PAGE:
Has your dentist recommended a dental crown for you to protect the top of your tooth? Here’s what you should know before getting a dental crown.
What Is a Dental Crown?
A dental crown or “cap” is a cover that a dentist puts over a tooth to restore it to its normal shape, size and function. A crown can make a tooth stronger or even improve the tooth’s appearance.
Why Would My Dentist Recommend a Crown?
Your dentist might recommend a dental crown if:
- A cavity is too large for a filling
- A tooth is cracked, worn down or weakened in some way
- A root canal was performed and a crown is needed to protect the restored tooth
What Are Common Types of Crowns?
- Metal Crowns
- Porcelain Fused to Metal
- All-Ceramic or All-Porcelain
Gold, palladium, nickel or chromium. These crowns rarely break or chip and typically have the longest life. The metallic color is the main drawback, but these crowns are a good choice for out-of-sight molar teeth.
Porcelain Fused to Metal
Typically the most common crowns we hear about at 1Dental, these crowns have a natural tooth color and are a good choice for front or back teeth. The main drawback is that sometimes the metal under the porcelain exterior will show through as a dark line.
This is the least expensive crown type. However, resin crowns wear over time and are more likely to break than porcelain-fused-to-metal crowns.
All-Ceramic or All-Porcelain
More cosmetic in nature, all-ceramic or all-porcelain offer a more natural color match than other types of crowns. These crowns have been gaining popularity in recent years because some dental offices can make them in-house without having to use a lab for fabrication. However, they’re not as strong as porcelain-fused-to-metal crowns. These are good choices for front teeth.
How Much Does a Tooth Crown Cost?
Dental crowns can cost anywhere from $300 to $1,400 depending on the type of crown you need and where you live. Since different dental crown materials have different price points, you may want to ask your dentist why a specific type was recommended and if there are any less expensive types of crowns that would work for your situation.
For more information on how to save on dental crowns, check out our pricing information on dental crowns.
How Does Dental Crown Treatment Work?
Dental crown treatment often consists of the following:
- Examination of the tooth to make sure it can support a crown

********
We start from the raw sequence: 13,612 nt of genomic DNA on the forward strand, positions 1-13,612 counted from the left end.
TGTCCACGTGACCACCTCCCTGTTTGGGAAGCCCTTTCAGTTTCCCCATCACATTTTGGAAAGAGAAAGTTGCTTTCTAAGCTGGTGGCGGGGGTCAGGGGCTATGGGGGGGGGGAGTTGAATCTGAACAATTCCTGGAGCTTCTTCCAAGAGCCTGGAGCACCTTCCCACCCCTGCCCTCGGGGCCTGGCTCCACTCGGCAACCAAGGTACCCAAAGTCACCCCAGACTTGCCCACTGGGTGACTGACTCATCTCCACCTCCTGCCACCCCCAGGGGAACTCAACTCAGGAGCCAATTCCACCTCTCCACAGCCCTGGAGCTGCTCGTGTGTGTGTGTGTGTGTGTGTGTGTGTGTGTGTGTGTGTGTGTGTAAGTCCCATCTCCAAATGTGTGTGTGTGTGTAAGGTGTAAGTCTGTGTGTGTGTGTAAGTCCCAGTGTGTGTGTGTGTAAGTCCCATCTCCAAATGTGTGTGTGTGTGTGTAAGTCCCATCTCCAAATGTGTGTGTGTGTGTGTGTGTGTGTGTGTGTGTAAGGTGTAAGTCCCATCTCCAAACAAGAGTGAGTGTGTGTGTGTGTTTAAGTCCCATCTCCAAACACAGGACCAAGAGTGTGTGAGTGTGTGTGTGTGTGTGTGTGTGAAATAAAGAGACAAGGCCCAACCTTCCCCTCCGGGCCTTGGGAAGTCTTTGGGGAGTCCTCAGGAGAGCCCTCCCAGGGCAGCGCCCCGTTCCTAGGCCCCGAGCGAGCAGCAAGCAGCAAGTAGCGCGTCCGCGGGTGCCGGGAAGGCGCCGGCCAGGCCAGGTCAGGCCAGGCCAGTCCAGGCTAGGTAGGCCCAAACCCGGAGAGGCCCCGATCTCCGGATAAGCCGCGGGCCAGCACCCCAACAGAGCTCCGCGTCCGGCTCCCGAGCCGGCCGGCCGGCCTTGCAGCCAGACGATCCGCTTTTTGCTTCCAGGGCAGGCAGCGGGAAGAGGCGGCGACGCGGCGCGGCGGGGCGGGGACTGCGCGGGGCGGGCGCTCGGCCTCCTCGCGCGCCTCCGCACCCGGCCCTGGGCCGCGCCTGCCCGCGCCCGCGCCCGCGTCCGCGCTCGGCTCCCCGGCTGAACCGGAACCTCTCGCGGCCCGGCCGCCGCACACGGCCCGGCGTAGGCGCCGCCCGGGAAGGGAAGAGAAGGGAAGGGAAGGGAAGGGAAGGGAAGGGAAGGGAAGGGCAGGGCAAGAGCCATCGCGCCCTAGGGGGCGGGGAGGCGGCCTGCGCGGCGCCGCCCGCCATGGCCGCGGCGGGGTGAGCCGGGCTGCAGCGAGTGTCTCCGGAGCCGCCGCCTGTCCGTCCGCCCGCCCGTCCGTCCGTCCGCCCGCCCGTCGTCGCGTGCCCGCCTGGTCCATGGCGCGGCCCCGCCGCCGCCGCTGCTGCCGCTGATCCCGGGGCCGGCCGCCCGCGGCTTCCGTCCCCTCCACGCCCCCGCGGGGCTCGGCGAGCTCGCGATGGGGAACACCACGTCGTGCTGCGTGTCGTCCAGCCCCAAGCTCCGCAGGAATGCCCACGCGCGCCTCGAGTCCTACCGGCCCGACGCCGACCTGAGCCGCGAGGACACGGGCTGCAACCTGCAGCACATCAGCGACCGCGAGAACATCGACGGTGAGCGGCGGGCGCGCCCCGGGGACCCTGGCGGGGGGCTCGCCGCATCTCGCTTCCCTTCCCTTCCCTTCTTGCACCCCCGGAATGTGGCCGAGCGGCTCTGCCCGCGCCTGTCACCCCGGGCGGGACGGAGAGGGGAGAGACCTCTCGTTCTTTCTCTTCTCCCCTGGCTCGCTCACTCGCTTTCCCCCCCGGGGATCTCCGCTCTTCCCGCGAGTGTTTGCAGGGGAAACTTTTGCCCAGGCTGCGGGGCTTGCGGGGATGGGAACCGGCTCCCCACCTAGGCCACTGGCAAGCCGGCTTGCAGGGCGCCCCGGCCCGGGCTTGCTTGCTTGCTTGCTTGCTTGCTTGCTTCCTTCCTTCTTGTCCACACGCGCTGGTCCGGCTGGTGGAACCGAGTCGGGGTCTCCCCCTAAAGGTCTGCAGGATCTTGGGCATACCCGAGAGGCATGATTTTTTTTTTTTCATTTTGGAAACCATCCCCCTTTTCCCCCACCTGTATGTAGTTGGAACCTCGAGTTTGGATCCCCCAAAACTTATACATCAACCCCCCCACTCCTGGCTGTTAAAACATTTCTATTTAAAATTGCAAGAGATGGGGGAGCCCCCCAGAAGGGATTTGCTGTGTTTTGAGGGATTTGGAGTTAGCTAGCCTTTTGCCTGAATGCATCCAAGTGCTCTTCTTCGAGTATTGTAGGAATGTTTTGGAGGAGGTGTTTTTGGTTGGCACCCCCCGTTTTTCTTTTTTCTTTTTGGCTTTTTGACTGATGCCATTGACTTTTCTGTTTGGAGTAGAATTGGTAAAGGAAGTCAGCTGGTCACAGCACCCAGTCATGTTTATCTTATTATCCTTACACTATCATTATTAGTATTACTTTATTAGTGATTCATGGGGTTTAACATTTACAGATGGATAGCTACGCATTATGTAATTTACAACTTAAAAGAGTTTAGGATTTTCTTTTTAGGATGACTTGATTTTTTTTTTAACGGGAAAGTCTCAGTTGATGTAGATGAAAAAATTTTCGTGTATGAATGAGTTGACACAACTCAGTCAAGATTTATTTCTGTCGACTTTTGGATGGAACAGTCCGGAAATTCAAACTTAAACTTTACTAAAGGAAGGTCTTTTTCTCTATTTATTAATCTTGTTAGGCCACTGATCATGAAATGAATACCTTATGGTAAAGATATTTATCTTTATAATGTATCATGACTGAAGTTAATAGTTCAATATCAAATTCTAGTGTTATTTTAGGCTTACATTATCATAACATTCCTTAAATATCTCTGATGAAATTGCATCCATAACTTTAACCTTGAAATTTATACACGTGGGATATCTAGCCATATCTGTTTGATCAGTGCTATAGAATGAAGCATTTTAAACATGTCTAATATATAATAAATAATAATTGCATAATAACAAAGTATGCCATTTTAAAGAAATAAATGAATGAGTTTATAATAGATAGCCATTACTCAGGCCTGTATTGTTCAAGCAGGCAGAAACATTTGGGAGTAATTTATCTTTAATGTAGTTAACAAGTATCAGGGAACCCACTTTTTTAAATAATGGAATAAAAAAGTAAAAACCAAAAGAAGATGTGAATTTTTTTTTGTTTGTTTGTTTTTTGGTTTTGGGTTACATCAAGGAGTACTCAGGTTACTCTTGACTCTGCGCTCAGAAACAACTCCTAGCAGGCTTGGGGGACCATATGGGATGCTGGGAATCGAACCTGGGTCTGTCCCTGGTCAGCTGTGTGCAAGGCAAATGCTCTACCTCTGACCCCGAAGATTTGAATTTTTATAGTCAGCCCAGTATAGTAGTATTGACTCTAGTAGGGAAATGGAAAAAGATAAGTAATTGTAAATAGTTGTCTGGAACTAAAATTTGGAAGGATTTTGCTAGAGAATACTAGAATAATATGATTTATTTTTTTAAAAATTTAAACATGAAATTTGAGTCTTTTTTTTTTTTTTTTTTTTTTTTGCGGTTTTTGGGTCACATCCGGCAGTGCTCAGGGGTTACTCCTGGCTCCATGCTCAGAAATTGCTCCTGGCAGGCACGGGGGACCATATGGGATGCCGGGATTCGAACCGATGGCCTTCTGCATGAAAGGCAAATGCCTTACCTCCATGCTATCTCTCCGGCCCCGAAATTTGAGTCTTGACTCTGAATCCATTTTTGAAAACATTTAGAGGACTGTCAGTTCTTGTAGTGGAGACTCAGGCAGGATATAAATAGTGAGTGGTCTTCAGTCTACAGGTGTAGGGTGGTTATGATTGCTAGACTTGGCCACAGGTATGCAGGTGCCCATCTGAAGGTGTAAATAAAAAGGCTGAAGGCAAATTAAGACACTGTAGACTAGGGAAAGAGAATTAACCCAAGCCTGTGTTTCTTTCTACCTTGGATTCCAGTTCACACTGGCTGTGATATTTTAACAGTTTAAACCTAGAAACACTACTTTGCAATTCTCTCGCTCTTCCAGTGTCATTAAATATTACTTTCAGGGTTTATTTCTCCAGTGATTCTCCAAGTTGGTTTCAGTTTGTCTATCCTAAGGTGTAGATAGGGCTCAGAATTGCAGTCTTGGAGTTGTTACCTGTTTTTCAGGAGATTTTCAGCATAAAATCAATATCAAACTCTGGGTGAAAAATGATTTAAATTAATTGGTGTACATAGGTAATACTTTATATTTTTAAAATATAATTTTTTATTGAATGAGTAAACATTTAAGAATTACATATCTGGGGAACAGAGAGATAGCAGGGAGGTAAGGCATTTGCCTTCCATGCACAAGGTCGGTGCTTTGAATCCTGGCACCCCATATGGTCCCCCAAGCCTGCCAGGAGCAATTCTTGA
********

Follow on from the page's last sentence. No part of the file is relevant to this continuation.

- Preparation of the tooth by filing it down to the proper shape
- An impression of the tooth and its surrounding teeth is taken
- The dentist either sends the impression to a dental lab or have an in-house lab technician make the permanent crown. During this step, the dentist typically puts a temporary crown on the tooth to protect it while the final crown is being made.
- Placement of the permanent crown on the tooth. This typically takes place a few weeks after the impression has been made and sent to a lab.
While some dental offices are beginning to use same-day CEREC crowns, and you may be able to find one in your area, in most cases your treatment will follow the timeline above.
What Questions Should I Ask My Dentist About Getting a Dental Crown?
- Why are you recommending this particular type of crown? Dentists may recommend all-porcelain or ceramic crowns for the sake of appearance. However, they tend to be more expensive and fragile than other materials. If your tooth is in the back of your mouth, you may be able to get an all-metal or porcelain-fused-to-metal crown instead.
- How many years do you forsee the crown lasting?
- Is there ever a chance of the crown coming off? If so, are there things that can be done to help prevent that?
- Are there other things that I should know about how to take long-term care of the crown?
- Are there questions that I should be asking that I haven’t thought of?
Wow, I didn’t now that dental crowns can also be made out of metal. I’d like to find a good same-day dental crown service because I’m thinking about focusing more on my oral health in the coming months. Being able to get a dental crown might be necessary for one of my damaged molars.
It was reassuring to read that dentists make impressions of your teeth first before making dental crowns. This helped alleviate my fears about them and how they might come loose or will not fit your teeth exactly the way they should. Reading your article has given me more confidence about finding a dental treatment office that can get me the dental crowns I need to fix my cracked teeth.
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My biggest problem with crowns is that some times the tooth base under the crown develops a cavity, is not as strong since a root canal was performed before the crown, and possible effects of gum disease reducing the longevity of the crown. The crown’s life, although somewhat dependent on preventive measures, will eventually loosen or cause other dental problems affecting partial dentures, etc. $$$
It may be more efficient to replace the tooth/teeth with one of the various options.
That is an interesting point. Possibly it will depend on how well the root canal was done.
My husband had a root canal and crown put on, but a few years later he experienced a tooth abscess in that tooth. We were fortunate to find an awesome dentist who accepted the Dental Access Plan by Aetna who was able to drill around the existing crown and fix the tooth.